The Philippines confirmed on Thursday that Kuwait has issued arrest warrants against three Filipino diplomats, while four of the embassy’s local hires remain in detention.
In a statement made available to Rappler, the Philippine Department of Foreign Affairs (DFA) said, “The Department served a diplomatic note to the Embassy of Kuwait conveying its strong surprise and great displeasure over the declaration of Ambassador Renato Pedro Villa as persona non grata; the continued detention of 4 Filipinos hired by the Philippine Embassy; and the issuance of arrest warrants against 3 diplomatic personnel.”
This comes just one day after Kuwait said that two embassy staff who appeared in viral videos showing them “rescuing” Filipina domestic workers “were enticing female housemaids of the same nationality to escape from their employers’ households,” according to Kuwait’s News Agency (KUNA).
Speaking to Al Arabiya, Kuwaiti lawyer Nawaf al-Fuzaia said that the actions of the Philippines embassy of kidnapping housemaids from Kuwaiti households were being viewed more or less as criminal acts on Kuwaiti territories.
“On a legal basis, there are videos of embassy personnel committing a crime and which were shared on social media. Kuwait had every right to ask for those who performed the criminal acts to be handed over to authorities but Filipino officials showed no intent in doing so,” Fuzaia told Al Arabiya.
Kuwait formally asked the Philippine Ambassador Renato Villa to leave the country within a week after designating him persona non grata and has also recalled their own envoy from Manila on Wednesday.
A day earlier, the Philippines formally apologized to Kuwait for actions the latter viewed as violation of its sovereignty after the southeast Asian nation’s embassy “rescued” several overseas workers from employers’ homes.
Escalations between the two countries have thrown a scheduled visit on April 30 by President Rodrigo Duterte in doubt, especially after saying negotiations were making headway to resolve differences sparked by the murder of a Philippine maid, whose body was found stuffed in her employer’s freezer in Kuwait earlier this year.
“We hope that this development will not lead to further worsening of bilateral ties between the two countries,” Duterte’s spokesman Harry Roque told reporters.
Escalation in crisis
But critics are saying that Duterte and his administration mishandled the situation and are expecting further fallout unless diplomatic steps are taken.
“The Duterte regime has all the diplomatic means at its disposal to carry out the important task of ‘assistance to nationals’. Ambassador Villa may have been pressured by political leaders in Manila to undertake what the Kuwaiti government describes as illegal acts,” Tonyo Cruz, a Filipino blogger and Manila Bulletin columnist, told Al Arabiya English.
“Government actions and government-to-government relations cannot be done in the same way criminal syndicates operate. Sadly, the Duterte regime appeared to do it that way. It may have thought that they could get away with it,” Cruz, whose father was an Overseas Filipino Worker (OFW) as a machine operator in Riyadh, told Al Arabiya English.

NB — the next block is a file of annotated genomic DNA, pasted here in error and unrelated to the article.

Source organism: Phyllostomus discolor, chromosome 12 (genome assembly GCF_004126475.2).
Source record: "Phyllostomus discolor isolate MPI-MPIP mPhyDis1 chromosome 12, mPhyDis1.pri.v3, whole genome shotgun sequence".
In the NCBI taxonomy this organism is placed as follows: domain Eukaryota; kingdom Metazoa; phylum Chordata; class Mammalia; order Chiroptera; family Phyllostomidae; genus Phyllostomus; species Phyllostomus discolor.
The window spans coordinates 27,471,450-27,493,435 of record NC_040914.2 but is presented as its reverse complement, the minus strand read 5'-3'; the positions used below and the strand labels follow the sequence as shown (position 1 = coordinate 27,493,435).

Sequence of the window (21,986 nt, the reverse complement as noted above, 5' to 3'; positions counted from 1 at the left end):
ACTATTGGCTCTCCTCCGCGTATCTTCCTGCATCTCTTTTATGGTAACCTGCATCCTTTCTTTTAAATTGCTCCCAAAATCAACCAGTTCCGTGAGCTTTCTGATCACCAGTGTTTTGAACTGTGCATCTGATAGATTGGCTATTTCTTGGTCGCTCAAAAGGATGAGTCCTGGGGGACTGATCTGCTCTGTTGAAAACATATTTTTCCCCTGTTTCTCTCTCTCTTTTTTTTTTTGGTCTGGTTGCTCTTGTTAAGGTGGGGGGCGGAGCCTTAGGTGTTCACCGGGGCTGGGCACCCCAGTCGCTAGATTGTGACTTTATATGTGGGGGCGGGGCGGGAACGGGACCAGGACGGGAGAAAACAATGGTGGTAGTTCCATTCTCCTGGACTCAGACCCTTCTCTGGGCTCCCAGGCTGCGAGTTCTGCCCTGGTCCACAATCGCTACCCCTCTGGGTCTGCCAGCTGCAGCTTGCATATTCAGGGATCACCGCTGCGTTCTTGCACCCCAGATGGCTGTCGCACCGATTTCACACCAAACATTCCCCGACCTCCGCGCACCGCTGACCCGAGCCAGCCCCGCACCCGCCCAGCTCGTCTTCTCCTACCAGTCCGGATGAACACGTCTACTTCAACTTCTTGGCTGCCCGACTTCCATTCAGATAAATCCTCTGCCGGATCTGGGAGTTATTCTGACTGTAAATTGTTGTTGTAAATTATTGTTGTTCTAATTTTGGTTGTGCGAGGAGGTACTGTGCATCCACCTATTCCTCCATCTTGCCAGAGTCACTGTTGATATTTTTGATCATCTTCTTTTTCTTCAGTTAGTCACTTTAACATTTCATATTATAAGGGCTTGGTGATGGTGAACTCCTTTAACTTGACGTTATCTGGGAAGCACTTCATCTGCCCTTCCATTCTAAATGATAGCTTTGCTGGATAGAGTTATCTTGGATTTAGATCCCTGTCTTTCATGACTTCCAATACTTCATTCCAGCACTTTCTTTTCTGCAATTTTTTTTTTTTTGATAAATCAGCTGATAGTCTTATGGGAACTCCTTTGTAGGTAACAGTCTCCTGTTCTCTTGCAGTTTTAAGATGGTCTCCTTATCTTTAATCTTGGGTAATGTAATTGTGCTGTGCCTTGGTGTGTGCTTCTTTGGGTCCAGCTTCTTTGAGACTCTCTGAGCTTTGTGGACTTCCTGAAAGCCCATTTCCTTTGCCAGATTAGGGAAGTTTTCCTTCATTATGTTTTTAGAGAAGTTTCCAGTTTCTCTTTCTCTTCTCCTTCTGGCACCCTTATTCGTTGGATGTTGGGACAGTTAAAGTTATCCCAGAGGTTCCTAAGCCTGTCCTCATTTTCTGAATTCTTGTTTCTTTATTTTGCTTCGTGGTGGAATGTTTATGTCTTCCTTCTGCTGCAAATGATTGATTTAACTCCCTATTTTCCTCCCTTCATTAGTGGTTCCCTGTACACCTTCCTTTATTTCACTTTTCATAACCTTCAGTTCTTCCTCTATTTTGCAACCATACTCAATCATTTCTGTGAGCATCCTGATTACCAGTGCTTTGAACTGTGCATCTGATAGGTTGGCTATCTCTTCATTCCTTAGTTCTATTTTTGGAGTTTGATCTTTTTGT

‘Knock and request’
Rappler’s Paterno Esmaquel II has extensively reported on issues of OFW cases in Kuwait and the Gulf concurred with Cruz saying that the way the Philippine embassy rescued abused workers from Kuwaiti households was reminiscent of how the Duterte administration undertakes its bloody anti-drug campaign.
“Except for the link to Extra Judicial Killings (EJKs), Tokhang – or to ‘knock and request’ – was how the Philippine embassy rescued abused overseas Filipino workers (OFWs) in Kuwait,” Esmaquel wrote.
Recruitment and migration expert Emmanuel Geslani, who advised past Philippines governments on issues related to OFWs in the Middle East, confirmed to Al Arabiya English that embassy officials have been performing “rescue missions” of domestic workers across the region for several years now, albeit quietly.
“The rescue operations have been going on for several years now but it’s been very quiet. The rescue can only be done in very severe cases of OFW asking for help. That’s the only time the embassy would move to take housemaids away from their employers,” Geslani told Al Arabiya English during a phone interview from Manila.
“There is a hotline for those who wish to be rescued but they were very few cases, probably two or three rescues in a week and not every day,” he added.
Geslani has contended though that those numbers increased to nearly eight or nine per day and is partially after Filipina domestic workers took their cue from Duterte who vowed they could return home through embassy help, regardless of whether any abuse or maltreatment had taken place.
“While many agree they are not in favor of what is going on, many have to take the position of the government that they have to protect the worker first, especially those who are experiencing severe problems,” Geslani said.
Observers of the crisis are noting that while the rescue missions have helped several of those domestic workers, it has actually endangered the lives of many in the long-run.
“Everyone has rights. Rights that we need to defend. Rights are more than a plot device for propaganda campaigns. It is unfortunate that 250,000 Filipinos in Kuwait, 65 percent of them vulnerable domestic workers, are going to be on the receiving end of this harsh lesson,” Journalist Inday Espina Varona wrote in an op-ed for ABS-CBN News.
Thousands of miles east, Kuwaiti lawyer Nawaf al-Fuzaia agreed saying that Duterte’s “witch-hunt” on Kuwait over the domestic workers’ crisis was nothing more than a campaign ploy and urged his government to sit down with their Kuwaiti counterparts.
“The problem of domestic workers is an Arab one, not just Kuwaiti,” he said.